Rich Nations Can Learn From Poorer Nations To Improve Vaccination Coverage
The Hill: Want to prevent vaccine deaths? Show people the consequences of unvaccinated nations
Ifeanyi M. Nsofor, CEO of EpiAFRIC, director of policy and advocacy at Nigeria Health Watch, 2019 Atlantic fellow for health equity at George Washington University, and 2018 New Voices fellow at the Aspen Institute
“People’s confidence in the safety and efficacy of vaccines is greater in poor than rich countries, according to Wellcome’s recently published Global Monitor … As a direct result of people’s beliefs about vaccines in places like the U.S. and Europe, measles cases are spreading. … There are important lessons that governments in rich nations can learn from poorer ones to improve vaccination coverage. Indeed, wealthy nations can stem the spread of preventable diseases by looking to the African continent where vaccine-preventable diseases like polio have almost been eradicated. First, governments need to convince all parents to vaccinate their children. … Second, achieving universal health coverage improves access to health care, including immunization. … Third, costs must be altered. … To eradicate measles and other vaccine-preventable diseases, countries who have outbreaks must learn from those that do not. Communities should be constantly educated on vaccine safety to improve confidence. Then parents and caregivers can allow their children to be vaccinated” (6/29).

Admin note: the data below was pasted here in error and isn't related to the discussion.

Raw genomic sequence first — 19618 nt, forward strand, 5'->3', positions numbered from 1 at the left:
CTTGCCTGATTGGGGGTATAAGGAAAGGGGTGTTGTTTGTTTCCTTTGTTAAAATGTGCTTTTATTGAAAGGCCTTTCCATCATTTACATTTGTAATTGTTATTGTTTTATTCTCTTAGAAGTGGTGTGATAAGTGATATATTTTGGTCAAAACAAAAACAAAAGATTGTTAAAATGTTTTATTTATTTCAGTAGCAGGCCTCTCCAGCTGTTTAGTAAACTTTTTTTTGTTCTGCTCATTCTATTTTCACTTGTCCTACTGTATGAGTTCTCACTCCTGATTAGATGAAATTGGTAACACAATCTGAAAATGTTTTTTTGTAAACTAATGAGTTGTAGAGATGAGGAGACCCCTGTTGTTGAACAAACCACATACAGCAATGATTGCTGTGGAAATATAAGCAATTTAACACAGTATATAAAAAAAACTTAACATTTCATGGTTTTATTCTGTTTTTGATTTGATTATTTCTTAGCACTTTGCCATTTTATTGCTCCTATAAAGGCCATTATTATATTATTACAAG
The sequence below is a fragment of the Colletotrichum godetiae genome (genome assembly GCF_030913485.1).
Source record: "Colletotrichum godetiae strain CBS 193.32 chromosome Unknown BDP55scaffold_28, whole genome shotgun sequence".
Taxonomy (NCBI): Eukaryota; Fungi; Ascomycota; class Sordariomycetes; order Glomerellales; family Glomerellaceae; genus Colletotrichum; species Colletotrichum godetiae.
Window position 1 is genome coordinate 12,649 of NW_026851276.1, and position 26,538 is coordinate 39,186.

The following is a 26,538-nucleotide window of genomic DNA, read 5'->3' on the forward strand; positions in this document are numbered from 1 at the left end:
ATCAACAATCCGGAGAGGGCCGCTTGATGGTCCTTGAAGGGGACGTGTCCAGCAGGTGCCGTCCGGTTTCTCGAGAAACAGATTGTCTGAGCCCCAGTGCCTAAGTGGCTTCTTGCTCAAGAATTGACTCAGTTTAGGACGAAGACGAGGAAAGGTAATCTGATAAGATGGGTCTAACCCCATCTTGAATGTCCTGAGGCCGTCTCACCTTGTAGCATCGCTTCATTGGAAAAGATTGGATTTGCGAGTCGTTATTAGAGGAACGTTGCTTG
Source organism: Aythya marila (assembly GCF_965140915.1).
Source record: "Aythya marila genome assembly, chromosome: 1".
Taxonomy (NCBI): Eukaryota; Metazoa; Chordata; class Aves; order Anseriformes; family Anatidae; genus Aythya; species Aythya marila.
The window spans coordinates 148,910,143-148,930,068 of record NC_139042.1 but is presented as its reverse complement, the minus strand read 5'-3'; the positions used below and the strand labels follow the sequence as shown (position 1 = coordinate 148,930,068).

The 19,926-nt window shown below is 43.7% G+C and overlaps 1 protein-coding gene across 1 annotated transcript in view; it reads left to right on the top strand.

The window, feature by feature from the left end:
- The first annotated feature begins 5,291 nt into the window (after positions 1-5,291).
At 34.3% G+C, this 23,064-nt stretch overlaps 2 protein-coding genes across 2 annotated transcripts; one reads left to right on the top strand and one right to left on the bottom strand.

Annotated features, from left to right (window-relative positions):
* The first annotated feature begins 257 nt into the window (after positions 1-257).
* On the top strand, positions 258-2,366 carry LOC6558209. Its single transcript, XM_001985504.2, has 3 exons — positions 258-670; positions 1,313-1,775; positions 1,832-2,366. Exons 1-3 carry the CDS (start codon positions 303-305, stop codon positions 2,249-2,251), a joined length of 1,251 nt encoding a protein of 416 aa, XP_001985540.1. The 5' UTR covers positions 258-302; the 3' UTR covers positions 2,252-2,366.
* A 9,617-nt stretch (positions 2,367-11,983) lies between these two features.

The KFF Daily Global Health Policy Report summarized news and information on global health policy from hundreds of sources, from May 2009 through December 2020. All summaries are archived and available via search.